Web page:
"You scoff," - the old one smiled as a Cheshire Cat - "and the
unmistakable curl of your lips and shallow sea of words that seeks to
issue from them reveals as much. After all," he continued expansively,
eyes a-twinkle, "you do appear the part. Clad in a skillfully-crafted suit
fashioned of the finest materials, cut in the latest style, and bursting
with color, you stand athwart a mighty machine, sleek in form, replete
with power. It is the latest thing. The technology and features found in
this machine no doubt surpass all others."
"It's the fastest bike made," the young fellow affirmed. "I can take
anyone on the hill with this bike."
The old man gave a barely perceptible nod and continued. "Certainly," he
offered, "you have attended all the important schools: this one, that
one, the other one. 'See,' you point out; 'I've worn away the footrests,
the exhaust pipes, and worn the tires to their very edges. Isn't that
proof of my prowess?' Still concerned that we may not be convinced, you
name several illustrious "motorcyclists" with whom you keep company,
and who are regarded as "fast." You convey no equivocation when
asserting you are faster than Tom, quicker than Dick, and more skillful
than Harry. 'So you see,' you proclaim - in deed if not in word - , 'I am
most certainly a motorcyclist, because I have reached the pinnacle of that
which defines "motorcyclist." That is to say, I am the fastest; or at least,
I am as fast as the fastest.'
" The young man appeared defiant, yet confused, not knowing how to
respond to this unusual characterization.
"You have, mayhap, acquired great skill," the old man acknowledged,
"and have impressive accoutrements. But skill alone is merely the
beginning. Skill and equipment, by themselves, are ephemeral and
contribute nothing of value to becoming a motorcyclist. These can be
had, in varying measure, by anyone with a modicum of physical ability
and modest financial means. But a true motorcyclist is a philosopher of
the highest order - he seeks to understand the substance of life itself.
The motorcycle is but a means to that end."
"Understanding life?" the young man retorted, summarily rejecting this
new-age discourse. "Motorcycles are about having fun, and camaraderie,
and skirting the law. What could motorcycling possibly have to do with
"Just this," the old one replied. And when he spoke thus, his voice
changed in timbre and hue, taking on a depth and power that was utterly
When you have crossed the most rugged and daunting peaks
in utter darkness, while the heavens pour out their fury upon
you and you grapple for control, the feeble ray of light before
you barely visible;
When you have traversed the endless tracks of blistering
deserts, the sands a roaring furnace all around, and the sun
a burning torch above;
When you have prevailed upon the tortuous traces left by
those who came before you, seeking to tame a wild land and
forge a better life;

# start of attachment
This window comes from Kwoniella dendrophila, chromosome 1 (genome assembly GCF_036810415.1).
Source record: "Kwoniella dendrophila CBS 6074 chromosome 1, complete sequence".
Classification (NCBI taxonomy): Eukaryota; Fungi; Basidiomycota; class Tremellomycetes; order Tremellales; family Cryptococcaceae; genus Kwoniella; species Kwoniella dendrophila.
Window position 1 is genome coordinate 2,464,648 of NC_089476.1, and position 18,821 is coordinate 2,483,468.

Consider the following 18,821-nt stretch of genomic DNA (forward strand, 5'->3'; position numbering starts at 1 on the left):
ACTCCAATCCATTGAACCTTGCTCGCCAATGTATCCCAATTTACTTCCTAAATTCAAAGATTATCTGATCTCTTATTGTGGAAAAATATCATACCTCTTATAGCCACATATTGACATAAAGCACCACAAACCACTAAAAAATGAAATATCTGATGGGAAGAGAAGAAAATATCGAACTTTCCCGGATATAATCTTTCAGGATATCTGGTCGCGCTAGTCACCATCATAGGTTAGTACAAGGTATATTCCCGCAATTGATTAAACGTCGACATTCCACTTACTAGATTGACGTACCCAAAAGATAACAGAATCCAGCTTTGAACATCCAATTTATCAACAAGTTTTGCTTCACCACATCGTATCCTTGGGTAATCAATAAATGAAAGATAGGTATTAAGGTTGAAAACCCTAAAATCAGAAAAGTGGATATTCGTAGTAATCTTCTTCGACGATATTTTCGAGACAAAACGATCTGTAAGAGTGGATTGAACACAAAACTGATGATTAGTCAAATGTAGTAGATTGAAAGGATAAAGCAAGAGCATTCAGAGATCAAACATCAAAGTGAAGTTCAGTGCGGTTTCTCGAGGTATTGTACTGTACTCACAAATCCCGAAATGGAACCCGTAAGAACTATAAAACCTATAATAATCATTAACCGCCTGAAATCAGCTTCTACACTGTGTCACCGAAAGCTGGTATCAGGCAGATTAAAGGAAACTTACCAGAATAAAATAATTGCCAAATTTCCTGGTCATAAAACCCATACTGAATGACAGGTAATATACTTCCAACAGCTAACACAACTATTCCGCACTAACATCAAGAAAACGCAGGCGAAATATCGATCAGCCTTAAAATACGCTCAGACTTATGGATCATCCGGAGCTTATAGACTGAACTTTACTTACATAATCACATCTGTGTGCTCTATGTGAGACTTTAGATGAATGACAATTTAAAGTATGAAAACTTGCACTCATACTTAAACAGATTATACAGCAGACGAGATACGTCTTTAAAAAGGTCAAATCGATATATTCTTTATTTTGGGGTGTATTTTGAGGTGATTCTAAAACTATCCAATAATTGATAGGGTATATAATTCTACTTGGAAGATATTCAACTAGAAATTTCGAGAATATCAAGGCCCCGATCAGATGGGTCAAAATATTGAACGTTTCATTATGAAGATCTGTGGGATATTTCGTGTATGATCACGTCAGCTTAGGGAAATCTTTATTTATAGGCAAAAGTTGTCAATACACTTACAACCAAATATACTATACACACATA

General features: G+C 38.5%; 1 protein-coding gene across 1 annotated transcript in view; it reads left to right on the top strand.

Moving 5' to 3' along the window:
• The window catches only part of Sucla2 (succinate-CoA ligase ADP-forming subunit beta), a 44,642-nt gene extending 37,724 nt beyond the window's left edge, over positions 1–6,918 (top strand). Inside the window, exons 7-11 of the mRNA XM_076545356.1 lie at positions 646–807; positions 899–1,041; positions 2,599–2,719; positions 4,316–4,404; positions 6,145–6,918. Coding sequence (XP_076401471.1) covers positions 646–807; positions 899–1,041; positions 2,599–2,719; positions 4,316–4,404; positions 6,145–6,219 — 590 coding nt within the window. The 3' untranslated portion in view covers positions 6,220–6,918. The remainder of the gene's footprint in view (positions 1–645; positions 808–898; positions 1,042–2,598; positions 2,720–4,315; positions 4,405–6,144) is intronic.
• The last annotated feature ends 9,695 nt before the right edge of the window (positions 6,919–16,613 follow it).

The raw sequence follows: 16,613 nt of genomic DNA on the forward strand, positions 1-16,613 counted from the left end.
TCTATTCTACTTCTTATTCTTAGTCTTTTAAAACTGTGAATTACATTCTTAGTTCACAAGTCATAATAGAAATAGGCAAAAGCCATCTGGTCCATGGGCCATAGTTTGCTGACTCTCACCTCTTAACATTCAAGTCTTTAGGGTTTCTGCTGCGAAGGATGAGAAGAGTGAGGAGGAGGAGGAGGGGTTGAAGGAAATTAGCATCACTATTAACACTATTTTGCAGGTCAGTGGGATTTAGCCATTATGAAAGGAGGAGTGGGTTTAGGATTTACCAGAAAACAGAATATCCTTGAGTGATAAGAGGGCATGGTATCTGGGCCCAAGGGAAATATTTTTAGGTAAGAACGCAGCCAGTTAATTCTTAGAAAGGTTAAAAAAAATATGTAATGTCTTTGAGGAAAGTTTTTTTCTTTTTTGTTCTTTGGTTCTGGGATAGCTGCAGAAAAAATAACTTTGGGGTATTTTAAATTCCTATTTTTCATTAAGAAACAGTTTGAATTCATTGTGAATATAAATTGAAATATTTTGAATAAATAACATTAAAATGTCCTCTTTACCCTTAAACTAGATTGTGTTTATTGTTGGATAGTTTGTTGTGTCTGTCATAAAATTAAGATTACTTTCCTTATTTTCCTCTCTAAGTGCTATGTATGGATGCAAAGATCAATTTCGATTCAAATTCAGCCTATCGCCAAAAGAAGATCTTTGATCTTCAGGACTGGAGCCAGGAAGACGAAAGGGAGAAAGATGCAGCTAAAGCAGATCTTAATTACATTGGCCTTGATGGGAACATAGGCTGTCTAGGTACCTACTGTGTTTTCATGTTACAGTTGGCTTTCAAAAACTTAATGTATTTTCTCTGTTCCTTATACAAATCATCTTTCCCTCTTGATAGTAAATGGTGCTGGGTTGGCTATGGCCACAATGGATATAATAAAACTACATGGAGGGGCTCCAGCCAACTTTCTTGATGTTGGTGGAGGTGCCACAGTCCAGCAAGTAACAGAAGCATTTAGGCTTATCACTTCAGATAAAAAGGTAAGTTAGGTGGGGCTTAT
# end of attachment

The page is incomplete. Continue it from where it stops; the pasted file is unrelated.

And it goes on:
When you have stood alone in the vast and terrible chasms
hewn and rent from living rock by the immutable forces of
nature, and felt yourself so small as to disappear;
When you have merged in perfect union with a stunning,
cloudless sky fueled by the fragrant wind alone, to follow the
sinuous course of a thundering river to the mighty cataracts
that form its source;
When you have felt the sublime and awesome hand of God in
your every move, and in your soul a communion with the
When you have clasped in desperation the hand of a comrade
who has fallen, his machine a twisted, steaming wreck, as the
very life flows from his bosom and he becomes still in your
arms, never again to draw breath;
When you have done all this, not once but again, and still
again, and can yet gaze with wonder in the quiescence of
deepest night upon the machine that was your accomplice,
partner, and associate in all this;
When you have come to regard it in your inmost reflections
as sinister and seductive, soulless and transcendent, ordinary
When you have done this, and yet thrill to the promise of the
unrisen sun that will soon shine upon the hook and crook of
a gnarled mountain trace, fully apprehending the machine's
propensity to deal death or exalt life -- then will you have
become a motorcyclist.
I was stunned and near-breathless. I had never before conceived of
motorcycling to be such, and yet could not deny the truth of his words.
"There is one more thing," the man said, his eyes alight with an inner flame.
"When you have done all these things, and can yet stand unmoved in the
shallow, weltering storm of words which issue from small minds, with the quiet
humility and certitude borne of hard-won experience, while those about you
crow and caw of their accomplishments and credentials, then you will not only
have become a motorcyclist - you will have become a man."
There was no single thought in my mind. The utter truth of his words had
prevailed upon me like the blow of a mighty hammer. I felt as though a
boundless vista of experience had been laid before me, and I would never
again look at motorcycling in the same way. I finished the last swallow of the
now-cold coffee, fired the engine in my own nondescript machine, and rode
away, all the while pondering the old man's words and knowing I could scarce
live up to his exhortations; and in that moment I resolved to spend the
remainder of my days in a sincere quest to become not just a motorcyclist, but
also a man.